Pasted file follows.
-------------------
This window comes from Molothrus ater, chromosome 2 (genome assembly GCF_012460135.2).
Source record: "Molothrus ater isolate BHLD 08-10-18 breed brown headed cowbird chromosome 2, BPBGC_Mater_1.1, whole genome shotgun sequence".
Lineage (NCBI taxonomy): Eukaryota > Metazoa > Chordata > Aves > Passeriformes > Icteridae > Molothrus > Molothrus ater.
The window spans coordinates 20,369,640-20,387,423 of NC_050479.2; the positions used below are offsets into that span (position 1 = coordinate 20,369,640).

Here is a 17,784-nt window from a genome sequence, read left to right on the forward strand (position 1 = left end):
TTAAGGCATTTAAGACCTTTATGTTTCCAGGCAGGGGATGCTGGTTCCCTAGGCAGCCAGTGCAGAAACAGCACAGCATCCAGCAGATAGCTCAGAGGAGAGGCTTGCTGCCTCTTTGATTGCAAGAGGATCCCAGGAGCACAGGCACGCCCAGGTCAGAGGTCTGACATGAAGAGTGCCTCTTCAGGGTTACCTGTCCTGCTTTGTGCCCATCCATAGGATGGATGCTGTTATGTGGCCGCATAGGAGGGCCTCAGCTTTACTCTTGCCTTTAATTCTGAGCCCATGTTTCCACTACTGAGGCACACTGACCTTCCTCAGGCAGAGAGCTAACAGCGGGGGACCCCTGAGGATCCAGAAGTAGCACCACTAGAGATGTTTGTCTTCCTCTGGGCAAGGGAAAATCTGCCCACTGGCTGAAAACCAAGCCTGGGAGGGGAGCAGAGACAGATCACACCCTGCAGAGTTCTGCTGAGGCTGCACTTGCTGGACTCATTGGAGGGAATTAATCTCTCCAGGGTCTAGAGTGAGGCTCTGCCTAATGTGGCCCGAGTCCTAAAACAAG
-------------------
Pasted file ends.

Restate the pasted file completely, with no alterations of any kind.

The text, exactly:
This window comes from Molothrus ater, chromosome 2 (genome assembly GCF_012460135.2).
Source record: "Molothrus ater isolate BHLD 08-10-18 breed brown headed cowbird chromosome 2, BPBGC_Mater_1.1, whole genome shotgun sequence".
Lineage (NCBI taxonomy): Eukaryota > Metazoa > Chordata > Aves > Passeriformes > Icteridae > Molothrus > Molothrus ater.
The window spans coordinates 20,369,640-20,387,423 of NC_050479.2; the positions used below are offsets into that span (position 1 = coordinate 20,369,640).

Here is a 17,784-nt window from a genome sequence, read left to right on the forward strand (position 1 = left end):
TTAAGGCATTTAAGACCTTTATGTTTCCAGGCAGGGGATGCTGGTTCCCTAGGCAGCCAGTGCAGAAACAGCACAGCATCCAGCAGATAGCTCAGAGGAGAGGCTTGCTGCCTCTTTGATTGCAAGAGGATCCCAGGAGCACAGGCACGCCCAGGTCAGAGGTCTGACATGAAGAGTGCCTCTTCAGGGTTACCTGTCCTGCTTTGTGCCCATCCATAGGATGGATGCTGTTATGTGGCCGCATAGGAGGGCCTCAGCTTTACTCTTGCCTTTAATTCTGAGCCCATGTTTCCACTACTGAGGCACACTGACCTTCCTCAGGCAGAGAGCTAACAGCGGGGGACCCCTGAGGATCCAGAAGTAGCACCACTAGAGATGTTTGTCTTCCTCTGGGCAAGGGAAAATCTGCCCACTGGCTGAAAACCAAGCCTGGGAGGGGAGCAGAGACAGATCACACCCTGCAGAGTTCTGCTGAGGCTGCACTTGCTGGACTCATTGGAGGGAATTAATCTCTCCAGGGTCTAGAGTGAGGCTCTGCCTAATGTGGCCCGAGTCCTAAAACAAG